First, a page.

“You will have an effect on people in all these subtle ways as a leader that you're not deliberately choosing to, but your demeanor and how you hold yourself is going to have a big effect.” Ben says. “You need to find a way to somehow connect how you actually feel with how you're presenting yourself.”

Some people force themselves to smile, but that's always felt unnatural and a bit fake to Ben. For him, it felt more authentic to just connect with the positivity and optimism that he actually felt inside:

“I'll think of where the meeting is, like Blue Bottle Coffee," says Ben. "And I'll picture if this conversation went really well, and this partner was really excited to partner with us, what will I feel like and what will I be walking away feeling like. I just let myself think about that for ten seconds. And it changes the way I greet them.”

That ten-second exercise changes everything for Ben because it shifts him from a mental space of being annoyed at going to a meeting to what's actually possible.

It's now become a habit for him at every meeting. “I started to feel the power of thinking about that end result before actually going to the meeting,” says Ben.

A mentor once advised him, “When you're in a meeting, when you're interacting with people, picture a video camera on you, and then think about what you will look like when you watch that tape back.”

Ground Yourself by Zooming Out from the Day-to-Day

As a leader, you often get mired down in the day-to-day. And it's important to remind yourself to zoom out and remind yourself why you're doing what you're doing.

“That's where the whole closing your eyes comes in.” Ben says. Visualization lets him remind himself, “Actually, I am really optimistic. I actually do think things are going great if I let myself zoom out from the last 24 hours. It's not my job to react to every small thing — it's my job to see the long-term vision.”

One of the more visceral reminders of the need to zoom out comes from Ben's own personal struggle with type 1 diabetes. Left unmanaged, type 1 diabetes can lead to life-threatening complications like heart and blood vessel disease, nerve damage, kidney failure, blindness, and more.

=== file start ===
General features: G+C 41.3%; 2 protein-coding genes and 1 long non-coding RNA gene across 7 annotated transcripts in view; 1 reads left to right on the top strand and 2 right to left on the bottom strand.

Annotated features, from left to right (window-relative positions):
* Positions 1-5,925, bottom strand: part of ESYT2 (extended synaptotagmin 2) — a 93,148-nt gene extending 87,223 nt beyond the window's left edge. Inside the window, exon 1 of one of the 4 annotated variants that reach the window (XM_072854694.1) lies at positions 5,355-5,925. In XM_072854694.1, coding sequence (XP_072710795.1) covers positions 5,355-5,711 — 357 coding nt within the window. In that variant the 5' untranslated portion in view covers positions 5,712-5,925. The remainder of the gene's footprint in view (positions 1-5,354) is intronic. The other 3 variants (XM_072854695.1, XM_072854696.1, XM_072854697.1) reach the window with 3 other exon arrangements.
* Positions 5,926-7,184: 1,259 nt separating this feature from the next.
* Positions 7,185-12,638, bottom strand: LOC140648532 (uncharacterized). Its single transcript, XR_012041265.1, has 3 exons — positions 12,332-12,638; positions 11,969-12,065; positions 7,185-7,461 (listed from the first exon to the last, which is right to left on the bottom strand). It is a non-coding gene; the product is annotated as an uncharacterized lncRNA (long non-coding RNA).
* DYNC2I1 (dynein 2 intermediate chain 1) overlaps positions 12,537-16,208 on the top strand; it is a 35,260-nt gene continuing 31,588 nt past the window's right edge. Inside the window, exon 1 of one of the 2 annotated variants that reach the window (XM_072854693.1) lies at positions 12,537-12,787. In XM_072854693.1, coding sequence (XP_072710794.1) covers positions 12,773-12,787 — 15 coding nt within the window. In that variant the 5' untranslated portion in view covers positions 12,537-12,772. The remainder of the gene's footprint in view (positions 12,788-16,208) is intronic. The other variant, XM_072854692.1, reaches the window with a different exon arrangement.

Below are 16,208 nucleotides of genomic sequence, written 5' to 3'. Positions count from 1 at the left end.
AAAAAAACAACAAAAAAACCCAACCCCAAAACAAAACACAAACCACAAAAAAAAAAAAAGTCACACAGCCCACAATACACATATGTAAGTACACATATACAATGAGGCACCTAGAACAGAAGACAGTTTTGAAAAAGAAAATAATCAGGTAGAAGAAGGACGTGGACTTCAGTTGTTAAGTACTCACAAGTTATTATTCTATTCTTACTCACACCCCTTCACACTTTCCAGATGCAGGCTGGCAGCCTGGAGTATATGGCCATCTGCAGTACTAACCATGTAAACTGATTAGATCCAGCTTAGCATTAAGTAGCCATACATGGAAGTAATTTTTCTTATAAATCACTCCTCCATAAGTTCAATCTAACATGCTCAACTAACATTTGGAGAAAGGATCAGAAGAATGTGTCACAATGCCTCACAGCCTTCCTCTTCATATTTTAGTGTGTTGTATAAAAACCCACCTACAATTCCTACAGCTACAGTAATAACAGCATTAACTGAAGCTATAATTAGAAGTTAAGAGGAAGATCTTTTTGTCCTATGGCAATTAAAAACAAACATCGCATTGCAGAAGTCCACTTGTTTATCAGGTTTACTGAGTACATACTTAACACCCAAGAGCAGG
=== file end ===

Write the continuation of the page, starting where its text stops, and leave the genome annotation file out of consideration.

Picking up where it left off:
Ben has to constantly monitor his blood sugar levels — the disease is actually one of his core motivations for starting Spring Discovery.

And so when it comes to work, Ben says, “There's nothing that could happen over the next 24 hours that's even remotely close to the challenges I've dealt with over 20 years of dealing with the disease.”

When you shift out of the struggles of the moment into more long-term thinking, you're able to give appropriate significance to what's happening in the grand scheme of things.

Ben adds, “There are very few things which happen day-to-day which I think can hold a candle to the importance of how you manage yourself over the very long-term.”

Tactical Takeaways

Think about different ways that you can apply visualization to intentionally shift the impact of your leadership.

  • Before an important meeting, visualize what you'd like the meeting attendees to walk away feeling — confident? excited? serious? accountable?
  • When you feel mired and unmotivated in the day-to-day, stop and remind yourself: why are you doing what you're doing?
  • When you're recruiting a candidate for your organization — particularly if you work at a mission-driven company — visualize why it would be valuable for the world for this individual to join your organization.
  • When you're making a hard decision, particularly around an individual, visualize and internalize the impact of your decision on other people on the team as well.

Visualization is a powerful tool that helps you shift your perspective. And as a leader, getting access to more perspectives gives you more influence over your impact and lets you make better decisions.